Going Green

Strangely, today’s omnipresence of technology needed to manage digital information is counterbalanced by an ‘unexpected’ increase in the use of paper. Despite the fact that today technology gives us access to a lot more information than in the past, we still and always will have the need to print this information. This is what we are being told by the quasi-linear increase in the use of paper experienced over the past decades. It is as though to fully understand what we are reading (read, understand and process), we need to resort to the use of printed paper. Some time ago I went to amend the terms of my banking account; I lost track of the number of signatures that I had to place on the various pieces of paper that were being fed to me, it was a truly astounding number, and by the end of it all my file was over one centimetre thick. Looking at the desk of my efficient bank clerk, and taking notice of the piles of files (I counted almost half a dozen) carefully arranged around her desk, which was fairly much the same as another dozen desks spread around the open space we were in, the following question crossed my mind: “don’t you feel flooded by all this paper?”. Her answer, “what you see is only the tip of the iceberg”, made me understand that, at least in certain environments, the paperless office is still a thing of the future.


Paper is and remains an exceptional tool. Light and flexible, and in high res, it holds thousands of characters, displays coloured illustrations as easily as black and white ones, and its high level of contrast always makes it easy to read. The people who ‘use’ paper documents are capable of gathering from them a large amount of paralinguistic information: The layout can highlight aesthetical or qualitative elements, and the way text is arranged, distributed and subdivided can help to immediately drive home the complexity of a document, much like the thickness of a book or report provides indications on its content. The ‘hipertextual’ quality of a book, with its summaries, notes and indexes, makes it ideal for non-linear reading. Furthermore, books and documents smell nice!

But paper costs, and it will sink our business!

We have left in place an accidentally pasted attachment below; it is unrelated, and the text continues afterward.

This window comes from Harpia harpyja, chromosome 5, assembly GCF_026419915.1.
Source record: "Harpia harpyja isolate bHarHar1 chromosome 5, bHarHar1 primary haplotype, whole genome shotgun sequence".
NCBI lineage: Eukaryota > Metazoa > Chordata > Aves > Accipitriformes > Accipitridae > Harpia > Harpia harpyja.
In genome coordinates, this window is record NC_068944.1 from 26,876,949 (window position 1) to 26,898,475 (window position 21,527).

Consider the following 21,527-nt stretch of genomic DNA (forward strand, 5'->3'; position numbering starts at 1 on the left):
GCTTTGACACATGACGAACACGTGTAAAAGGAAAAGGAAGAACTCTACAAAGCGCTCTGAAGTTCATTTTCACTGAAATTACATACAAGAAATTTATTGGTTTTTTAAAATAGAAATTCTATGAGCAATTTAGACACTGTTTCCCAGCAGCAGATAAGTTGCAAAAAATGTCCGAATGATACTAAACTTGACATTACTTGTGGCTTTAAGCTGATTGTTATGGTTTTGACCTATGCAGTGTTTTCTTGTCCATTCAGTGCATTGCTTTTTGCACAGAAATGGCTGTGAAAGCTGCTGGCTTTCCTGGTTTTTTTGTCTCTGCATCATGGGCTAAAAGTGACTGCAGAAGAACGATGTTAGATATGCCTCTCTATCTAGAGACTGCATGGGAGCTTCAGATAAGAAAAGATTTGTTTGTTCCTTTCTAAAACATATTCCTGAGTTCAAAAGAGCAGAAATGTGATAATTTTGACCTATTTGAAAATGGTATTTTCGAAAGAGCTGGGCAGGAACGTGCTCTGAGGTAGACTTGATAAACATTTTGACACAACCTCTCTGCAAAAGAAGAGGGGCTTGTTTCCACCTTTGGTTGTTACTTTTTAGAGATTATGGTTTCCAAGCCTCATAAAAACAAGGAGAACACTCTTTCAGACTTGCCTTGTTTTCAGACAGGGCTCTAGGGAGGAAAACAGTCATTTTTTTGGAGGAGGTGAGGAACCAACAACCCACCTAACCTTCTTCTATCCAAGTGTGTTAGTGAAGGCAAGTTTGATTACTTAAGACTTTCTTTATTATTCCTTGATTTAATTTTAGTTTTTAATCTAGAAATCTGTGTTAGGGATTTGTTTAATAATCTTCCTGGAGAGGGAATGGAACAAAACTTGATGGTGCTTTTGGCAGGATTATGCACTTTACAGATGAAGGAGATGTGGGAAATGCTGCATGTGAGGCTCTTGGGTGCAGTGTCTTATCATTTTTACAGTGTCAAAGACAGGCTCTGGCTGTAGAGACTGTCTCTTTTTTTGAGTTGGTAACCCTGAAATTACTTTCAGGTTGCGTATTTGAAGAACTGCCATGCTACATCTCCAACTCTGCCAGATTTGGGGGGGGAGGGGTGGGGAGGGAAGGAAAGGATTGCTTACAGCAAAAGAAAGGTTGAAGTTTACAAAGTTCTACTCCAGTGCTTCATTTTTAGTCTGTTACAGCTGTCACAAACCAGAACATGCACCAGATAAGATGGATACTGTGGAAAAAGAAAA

Companies are becoming increasingly aware that cutting down the presence of paper in their lifecycle will not only help to gain them a name as a 'socially responsible company', but also offer real savings while ensuring greater speed and productivity. The elimination or downsizing of paper used by a company also results in the immediate elimination/cutting of costs deriving from copies/photocopies, printing, mailing, storage and disposal, as well as sourcing.

Cost savings can add up to 30 times the purchase cost! In other words, a block of paper that costs around €4 can in the end cost up to €120, and this is without taking into account the work required to manage it, which includes activities related to purchasing, photocopying, distribution, collecting printed material from printers, signing documents in one or more places, placing sheets of paper in fax machines, sealing documents in envelopes, adding postage stamps, archiving documents and, when digital copies are called for, scanning the original paperwork.


In order to avoid the production of more paper, we need to configure and adopt usable services and technologies, ones that are simple and intuitive, capable of allowing an ‘agile’ management of digital documents, of easing the management of the period of transition, regulating the conversion of paper files into digital ones, of incentivising communication and the flow of information between staff and/or offices.

The ‘going green’ approach stems from this recognition: “today, all documents are digitally generated with a computer. It is desirable, as well as possible, to maintain this digital genesis, sticking to digital highways that preserve full legal enforceability and compliance”.

Thus dematerialisation is achieved through:

  • Creation and management of digital documents.

  • Legally binding signature of digital documents (authorisation).

  • Digital transmission of documents.

  • Web services that safely and securely manage (strong authentication) authorisation/validation procedures (digital signature).

  • Long term archiving service of digital documents.

Dematerialisation is a major step forward that drastically cuts down company expenses and improves their green approach. It is not free, but the financial investment is tiny when compared to the savings achieved on sourcing, storage, mailing and, last but not least, the ever-present desire for increased staff productivity. Other less obvious but still sizeable savings derive from the minimising of mistakes, causes and concerns related to the loss of documents and the effort to avoid the 'waste of talent' in on-site activities. There is a strong probability that the cost of paper experienced by a company, whatever its size, is much higher than the one shown in the company budget, even in the unlikely event that it has been calculated. Calculating the Total Cost of Ownership (TCO) of the amount of paper in a company cannot be done without a careful analysis of both direct and indirect costs.

So, just for a moment, let’s forget about the environment and think about ourselves and our business and, in case you simply didn’t notice or just forgot about it, now is the time to drive home the idea that…

… a paperless company truly and tangibly increases our competitiveness!